• In order to promote accurate, consistent and effective, sealing and other tissue treatment effects, one or more insulative stop members may be positioned along one or both opposed surfaces of the jaw members to maintain a specific gap distance between the jaw members when the jaw members are in a clamping position with tissue grasped therebetween.
  • The stop members may be secured to the opposed surfaces of the jaw members via one or more suitable securement methods. The current techniques of forming and securing the stop members to the opposed surfaces of the jaw members may require specialty equipment, precise tolerances, and/or introduce process variability which increases the manufacturing cost of the jaw members.
  • SUMMARY
  • As used herein, the term “distal” refers to the portion that is being described which is closest to a patient, while the term “proximal” refers to the portion that is being described which is farthest from a patient. Further, to the extent consistent, any of the aspects described herein may be used in conjunction with any or all of the other aspects described herein.
  • A method of manufacturing a jaw member of a surgical forceps in accordance with the present disclosure includes forming a jaw frame including a distal jaw support. The method also includes forming an electrically-conductive plate defining an aperture having a first diameter, forming a stop member including a body having a second diameter smaller than the first diameter and a shoulder having a third diameter greater than the first diameter. The method also includes inserting the stop member into the aperture such that the body extends through the aperture and the shoulder abuts a portion of the electrically-conductive plate surrounding the aperture, and overmolding an outer housing about at least a portion of the jaw frame, electrically-conductive plate, and stop member to secure the jaw frame, electrically-conductive plate, and stop member to one another.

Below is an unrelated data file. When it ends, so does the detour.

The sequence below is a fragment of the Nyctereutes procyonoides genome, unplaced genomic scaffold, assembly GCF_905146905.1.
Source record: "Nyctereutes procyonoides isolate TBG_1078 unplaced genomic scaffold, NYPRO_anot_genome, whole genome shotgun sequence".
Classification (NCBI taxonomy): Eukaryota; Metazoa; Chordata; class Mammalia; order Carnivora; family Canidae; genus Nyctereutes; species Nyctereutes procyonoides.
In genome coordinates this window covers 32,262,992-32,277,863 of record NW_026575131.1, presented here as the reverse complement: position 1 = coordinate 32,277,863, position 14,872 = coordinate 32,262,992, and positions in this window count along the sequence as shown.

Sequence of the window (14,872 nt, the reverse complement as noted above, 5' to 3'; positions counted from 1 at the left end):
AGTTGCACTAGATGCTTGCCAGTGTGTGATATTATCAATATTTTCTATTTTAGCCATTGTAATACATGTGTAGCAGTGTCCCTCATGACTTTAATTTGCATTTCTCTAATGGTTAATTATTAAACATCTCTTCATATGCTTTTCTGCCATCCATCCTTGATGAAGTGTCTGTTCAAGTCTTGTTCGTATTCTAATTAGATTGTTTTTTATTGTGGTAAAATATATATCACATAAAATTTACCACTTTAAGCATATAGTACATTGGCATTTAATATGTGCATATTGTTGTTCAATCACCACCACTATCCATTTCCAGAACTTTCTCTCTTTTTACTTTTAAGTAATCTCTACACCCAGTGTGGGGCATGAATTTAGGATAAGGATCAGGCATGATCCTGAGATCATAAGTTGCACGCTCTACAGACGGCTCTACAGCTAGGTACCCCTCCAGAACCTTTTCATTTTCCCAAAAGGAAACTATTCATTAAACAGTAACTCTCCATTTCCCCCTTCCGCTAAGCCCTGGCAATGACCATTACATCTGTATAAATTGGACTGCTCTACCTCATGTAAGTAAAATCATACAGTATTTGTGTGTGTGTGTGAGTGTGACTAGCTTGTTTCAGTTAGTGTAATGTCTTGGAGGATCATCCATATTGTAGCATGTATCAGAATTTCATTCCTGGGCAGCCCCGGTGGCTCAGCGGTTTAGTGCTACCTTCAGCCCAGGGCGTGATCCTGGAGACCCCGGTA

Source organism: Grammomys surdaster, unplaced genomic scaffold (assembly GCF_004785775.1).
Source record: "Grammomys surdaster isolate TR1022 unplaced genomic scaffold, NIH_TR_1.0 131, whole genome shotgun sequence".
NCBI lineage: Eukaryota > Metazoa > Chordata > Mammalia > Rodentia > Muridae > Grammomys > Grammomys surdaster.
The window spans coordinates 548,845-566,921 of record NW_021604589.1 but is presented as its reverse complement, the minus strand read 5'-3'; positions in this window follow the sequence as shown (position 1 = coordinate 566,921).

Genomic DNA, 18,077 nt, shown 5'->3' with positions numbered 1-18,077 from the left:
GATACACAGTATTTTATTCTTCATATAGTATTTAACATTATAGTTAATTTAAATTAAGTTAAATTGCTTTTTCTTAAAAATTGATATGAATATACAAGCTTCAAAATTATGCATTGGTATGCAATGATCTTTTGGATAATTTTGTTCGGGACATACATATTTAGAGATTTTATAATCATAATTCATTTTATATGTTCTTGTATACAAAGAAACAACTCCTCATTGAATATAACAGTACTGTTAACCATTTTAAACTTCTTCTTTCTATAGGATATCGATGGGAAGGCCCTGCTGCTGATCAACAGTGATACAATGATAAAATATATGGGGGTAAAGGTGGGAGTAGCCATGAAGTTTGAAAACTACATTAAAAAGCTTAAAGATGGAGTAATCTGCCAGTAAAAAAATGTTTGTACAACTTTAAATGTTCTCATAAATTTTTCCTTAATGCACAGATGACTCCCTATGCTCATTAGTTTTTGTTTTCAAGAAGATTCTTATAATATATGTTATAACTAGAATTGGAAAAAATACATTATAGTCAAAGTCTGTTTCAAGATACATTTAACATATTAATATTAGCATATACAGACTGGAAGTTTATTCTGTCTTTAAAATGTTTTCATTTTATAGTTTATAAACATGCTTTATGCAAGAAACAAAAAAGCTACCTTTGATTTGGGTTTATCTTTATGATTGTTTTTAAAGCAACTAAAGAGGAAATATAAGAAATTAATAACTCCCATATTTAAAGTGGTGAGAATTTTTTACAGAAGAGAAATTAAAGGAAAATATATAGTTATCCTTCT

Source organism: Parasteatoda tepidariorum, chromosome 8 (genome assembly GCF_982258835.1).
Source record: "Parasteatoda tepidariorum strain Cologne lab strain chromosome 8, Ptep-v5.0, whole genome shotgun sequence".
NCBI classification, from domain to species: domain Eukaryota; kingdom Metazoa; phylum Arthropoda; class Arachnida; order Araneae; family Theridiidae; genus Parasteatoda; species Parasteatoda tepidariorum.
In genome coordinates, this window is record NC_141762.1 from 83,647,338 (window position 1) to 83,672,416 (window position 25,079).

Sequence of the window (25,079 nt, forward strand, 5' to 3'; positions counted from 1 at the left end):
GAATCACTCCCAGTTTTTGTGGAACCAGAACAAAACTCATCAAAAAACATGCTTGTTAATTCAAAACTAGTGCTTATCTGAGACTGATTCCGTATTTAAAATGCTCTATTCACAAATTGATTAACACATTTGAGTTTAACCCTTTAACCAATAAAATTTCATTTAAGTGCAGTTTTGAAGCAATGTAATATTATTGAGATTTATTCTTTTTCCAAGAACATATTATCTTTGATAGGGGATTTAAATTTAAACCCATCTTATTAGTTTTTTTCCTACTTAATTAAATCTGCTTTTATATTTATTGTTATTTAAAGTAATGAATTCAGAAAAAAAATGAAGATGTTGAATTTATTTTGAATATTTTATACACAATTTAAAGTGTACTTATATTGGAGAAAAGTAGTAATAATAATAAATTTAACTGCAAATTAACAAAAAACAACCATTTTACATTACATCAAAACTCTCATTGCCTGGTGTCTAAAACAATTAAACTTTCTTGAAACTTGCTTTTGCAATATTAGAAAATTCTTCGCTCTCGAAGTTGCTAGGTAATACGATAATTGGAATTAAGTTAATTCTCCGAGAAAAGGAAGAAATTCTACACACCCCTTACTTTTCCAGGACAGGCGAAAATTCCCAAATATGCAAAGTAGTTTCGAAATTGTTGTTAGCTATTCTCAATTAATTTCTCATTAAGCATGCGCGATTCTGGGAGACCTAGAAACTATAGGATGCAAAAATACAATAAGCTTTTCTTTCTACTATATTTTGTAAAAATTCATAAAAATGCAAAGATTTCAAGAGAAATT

• In one aspect of the present disclosure, the method further includes positioning an insulative spacer on the distal jaw support.
  • In another aspect the present disclosure, the electrically-conductive plate is formed via stamping.
  • In another aspect of the present disclosure, forming the stop member includes forming a body portion of the stop member having a height such that the body portion of the stop member extends from a tissue-contacting surface of the electrically-conductive plate a distance of between about 0.001 inches and about 0.006 inches.
  • In still another aspect of the present disclosure, positioning the insulative spacer on the distal jaw support includes overmolding the insulative spacer on the distal jaw support.
  • In yet another aspect of the present disclosure, the method further includes positioning the electrically-conductive plate and the stop member located therein on the insulative spacer and the jaw frame.
  • In another aspect of the present disclosure, the method further includes forming an outer housing about a portion of the jaw frame, the insulative spacer, and the electrically-conductive plate such that the jaw frame, the insulative spacer, the electrically-conductive plate, and the stop member located therein are secured in an assembled condition.